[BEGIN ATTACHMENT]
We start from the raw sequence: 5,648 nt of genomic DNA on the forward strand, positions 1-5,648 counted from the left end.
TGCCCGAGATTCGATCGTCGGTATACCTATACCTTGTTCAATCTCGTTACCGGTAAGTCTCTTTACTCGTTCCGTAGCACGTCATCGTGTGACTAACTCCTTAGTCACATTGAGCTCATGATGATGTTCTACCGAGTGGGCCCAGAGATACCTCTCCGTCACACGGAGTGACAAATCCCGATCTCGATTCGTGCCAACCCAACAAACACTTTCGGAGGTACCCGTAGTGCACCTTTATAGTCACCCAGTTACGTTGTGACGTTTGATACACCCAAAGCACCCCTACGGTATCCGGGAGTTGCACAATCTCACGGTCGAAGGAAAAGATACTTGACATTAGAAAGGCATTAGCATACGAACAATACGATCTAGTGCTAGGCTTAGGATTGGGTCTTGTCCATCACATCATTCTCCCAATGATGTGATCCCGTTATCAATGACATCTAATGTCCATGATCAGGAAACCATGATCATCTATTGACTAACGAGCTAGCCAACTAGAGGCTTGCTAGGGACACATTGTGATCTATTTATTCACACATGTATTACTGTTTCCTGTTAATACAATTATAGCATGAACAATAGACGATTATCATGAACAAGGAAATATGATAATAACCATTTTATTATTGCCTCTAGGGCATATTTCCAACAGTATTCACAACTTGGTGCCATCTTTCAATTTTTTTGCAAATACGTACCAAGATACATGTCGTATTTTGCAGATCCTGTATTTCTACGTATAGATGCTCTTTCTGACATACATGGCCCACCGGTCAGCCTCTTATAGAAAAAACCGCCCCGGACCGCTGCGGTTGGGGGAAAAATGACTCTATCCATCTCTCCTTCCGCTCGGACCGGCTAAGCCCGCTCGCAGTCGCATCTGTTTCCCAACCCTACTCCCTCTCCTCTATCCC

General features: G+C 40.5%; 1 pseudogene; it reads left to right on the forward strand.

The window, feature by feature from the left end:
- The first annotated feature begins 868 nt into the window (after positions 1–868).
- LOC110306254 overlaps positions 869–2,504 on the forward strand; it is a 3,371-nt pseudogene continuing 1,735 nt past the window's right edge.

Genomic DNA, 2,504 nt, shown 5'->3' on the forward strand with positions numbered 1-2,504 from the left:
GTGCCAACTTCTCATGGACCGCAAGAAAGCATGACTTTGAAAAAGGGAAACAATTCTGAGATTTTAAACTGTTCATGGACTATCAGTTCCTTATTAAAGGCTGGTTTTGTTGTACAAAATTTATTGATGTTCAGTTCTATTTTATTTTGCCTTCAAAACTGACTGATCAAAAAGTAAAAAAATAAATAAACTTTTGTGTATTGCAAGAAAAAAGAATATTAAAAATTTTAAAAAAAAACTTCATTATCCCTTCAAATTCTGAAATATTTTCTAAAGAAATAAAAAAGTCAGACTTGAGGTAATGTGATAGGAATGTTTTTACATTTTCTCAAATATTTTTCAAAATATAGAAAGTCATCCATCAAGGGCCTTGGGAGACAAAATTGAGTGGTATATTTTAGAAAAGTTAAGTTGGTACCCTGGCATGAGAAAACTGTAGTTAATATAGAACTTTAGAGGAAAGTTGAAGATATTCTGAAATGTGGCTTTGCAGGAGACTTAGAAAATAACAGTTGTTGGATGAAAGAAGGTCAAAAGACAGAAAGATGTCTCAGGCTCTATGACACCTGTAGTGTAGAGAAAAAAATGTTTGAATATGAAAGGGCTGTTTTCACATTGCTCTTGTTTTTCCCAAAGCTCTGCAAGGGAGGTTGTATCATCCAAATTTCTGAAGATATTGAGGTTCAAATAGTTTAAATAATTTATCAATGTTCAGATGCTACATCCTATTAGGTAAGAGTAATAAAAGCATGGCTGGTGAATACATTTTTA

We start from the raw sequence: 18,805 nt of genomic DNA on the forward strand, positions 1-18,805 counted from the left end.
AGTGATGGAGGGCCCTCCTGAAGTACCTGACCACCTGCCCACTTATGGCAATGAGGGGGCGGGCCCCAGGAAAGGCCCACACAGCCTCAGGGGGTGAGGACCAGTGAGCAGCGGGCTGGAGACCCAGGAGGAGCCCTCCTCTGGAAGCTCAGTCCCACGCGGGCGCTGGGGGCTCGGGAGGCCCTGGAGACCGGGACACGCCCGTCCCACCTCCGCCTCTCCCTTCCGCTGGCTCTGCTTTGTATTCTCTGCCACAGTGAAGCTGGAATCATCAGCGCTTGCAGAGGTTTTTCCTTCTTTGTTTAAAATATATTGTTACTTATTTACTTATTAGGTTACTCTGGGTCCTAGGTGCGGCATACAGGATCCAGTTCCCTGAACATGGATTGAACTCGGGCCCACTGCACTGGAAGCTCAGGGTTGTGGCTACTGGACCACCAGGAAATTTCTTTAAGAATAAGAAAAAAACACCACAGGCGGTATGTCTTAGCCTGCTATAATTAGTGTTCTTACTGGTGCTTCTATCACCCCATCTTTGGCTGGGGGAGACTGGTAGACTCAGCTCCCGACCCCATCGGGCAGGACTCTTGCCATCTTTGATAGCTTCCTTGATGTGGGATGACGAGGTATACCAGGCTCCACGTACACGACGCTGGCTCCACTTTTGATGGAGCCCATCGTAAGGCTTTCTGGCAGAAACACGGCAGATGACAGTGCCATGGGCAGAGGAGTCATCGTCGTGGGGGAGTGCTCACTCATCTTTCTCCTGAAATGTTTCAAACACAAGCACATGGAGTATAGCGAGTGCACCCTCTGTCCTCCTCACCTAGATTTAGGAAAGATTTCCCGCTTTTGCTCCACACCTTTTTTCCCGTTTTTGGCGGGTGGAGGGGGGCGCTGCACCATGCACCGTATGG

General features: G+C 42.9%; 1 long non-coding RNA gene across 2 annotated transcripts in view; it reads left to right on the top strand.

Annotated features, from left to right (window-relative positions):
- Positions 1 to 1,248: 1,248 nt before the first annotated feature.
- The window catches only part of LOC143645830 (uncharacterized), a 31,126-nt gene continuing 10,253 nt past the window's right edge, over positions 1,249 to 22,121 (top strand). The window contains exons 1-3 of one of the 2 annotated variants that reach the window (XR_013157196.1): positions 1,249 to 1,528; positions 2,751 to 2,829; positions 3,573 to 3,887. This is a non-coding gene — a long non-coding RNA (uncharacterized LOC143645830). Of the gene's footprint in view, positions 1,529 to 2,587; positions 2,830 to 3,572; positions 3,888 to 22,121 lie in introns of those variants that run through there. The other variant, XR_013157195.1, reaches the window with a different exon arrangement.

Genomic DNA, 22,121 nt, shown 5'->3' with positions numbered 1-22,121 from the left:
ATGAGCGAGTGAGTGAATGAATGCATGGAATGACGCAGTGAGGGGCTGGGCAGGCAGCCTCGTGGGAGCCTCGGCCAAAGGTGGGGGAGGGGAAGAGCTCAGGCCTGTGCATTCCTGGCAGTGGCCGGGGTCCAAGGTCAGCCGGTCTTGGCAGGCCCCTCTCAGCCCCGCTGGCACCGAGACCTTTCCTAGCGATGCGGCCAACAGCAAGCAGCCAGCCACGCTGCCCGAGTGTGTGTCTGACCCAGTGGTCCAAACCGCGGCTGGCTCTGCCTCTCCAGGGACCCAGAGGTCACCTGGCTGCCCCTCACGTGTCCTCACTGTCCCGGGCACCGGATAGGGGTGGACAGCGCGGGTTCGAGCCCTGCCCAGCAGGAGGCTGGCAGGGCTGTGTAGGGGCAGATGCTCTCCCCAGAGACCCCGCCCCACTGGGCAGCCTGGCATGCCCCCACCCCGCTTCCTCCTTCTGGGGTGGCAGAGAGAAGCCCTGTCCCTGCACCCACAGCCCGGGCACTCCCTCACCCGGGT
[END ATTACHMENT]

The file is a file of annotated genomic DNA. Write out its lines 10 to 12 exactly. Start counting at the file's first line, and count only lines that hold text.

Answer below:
AGTGATGGAGGGCCCTCCTGAAGTACCTGACCACCTGCCCACTTATGGCAATGAGGGGGCGGGCCCCAGGAAAGGCCCACACAGCCTCAGGGGGTGAGGACCAGTGAGCAGCGGGCTGGAGACCCAGGAGGAGCCCTCCTCTGGAAGCTCAGTCCCACGCGGGCGCTGGGGGCTCGGGAGGCCCTGGAGACCGGGACACGCCCGTCCCACCTCCGCCTCTCCCTTCCGCTGGCTCTGCTTTGTATTCTCTGCCACAGTGAAGCTGGAATCATCAGCGCTTGCAGAGGTTTTTCCTTCTTTGTTTAAAATATATTGTTACTTATTTACTTATTAGGTTACTCTGGGTCCTAGGTGCGGCATACAGGATCCAGTTCCCTGAACATGGATTGAACTCGGGCCCACTGCACTGGAAGCTCAGGGTTGTGGCTACTGGACCACCAGGAAATTTCTTTAAGAATAAGAAAAAAACACCACAGGCGGTATGTCTTAGCCTGCTATAATTAGTGTTCTTACTGGTGCTTCTATCACCCCATCTTTGGCTGGGGGAGACTGGTAGACTCAGCTCCCGACCCCATCGGGCAGGACTCTTGCCATCTTTGATAGCTTCCTTGATGTGGGATGACGAGGTATACCAGGCTCCACGTACACGACGCTGGCTCCACTTTTGATGGAGCCCATCGTAAGGCTTTCTGGCAGAAACACGGCAGATGACAGTGCCATGGGCAGAGGAGTCATCGTCGTGGGGGAGTGCTCACTCATCTTTCTCCTGAAATGTTTCAAACACAAGCACATGGAGTATAGCGAGTGCACCCTCTGTCCTCCTCACCTAGATTTAGGAAAGATTTCCCGCTTTTGCTCCACACCTTTTTTCCCGTTTTTGGCGGGTGGAGGGGGGCGCTGCACCATGCACCGTATGG

General features: G+C 42.9%; 1 long non-coding RNA gene across 2 annotated transcripts in view; it reads left to right on the top strand.

Annotated features, from left to right (window-relative positions):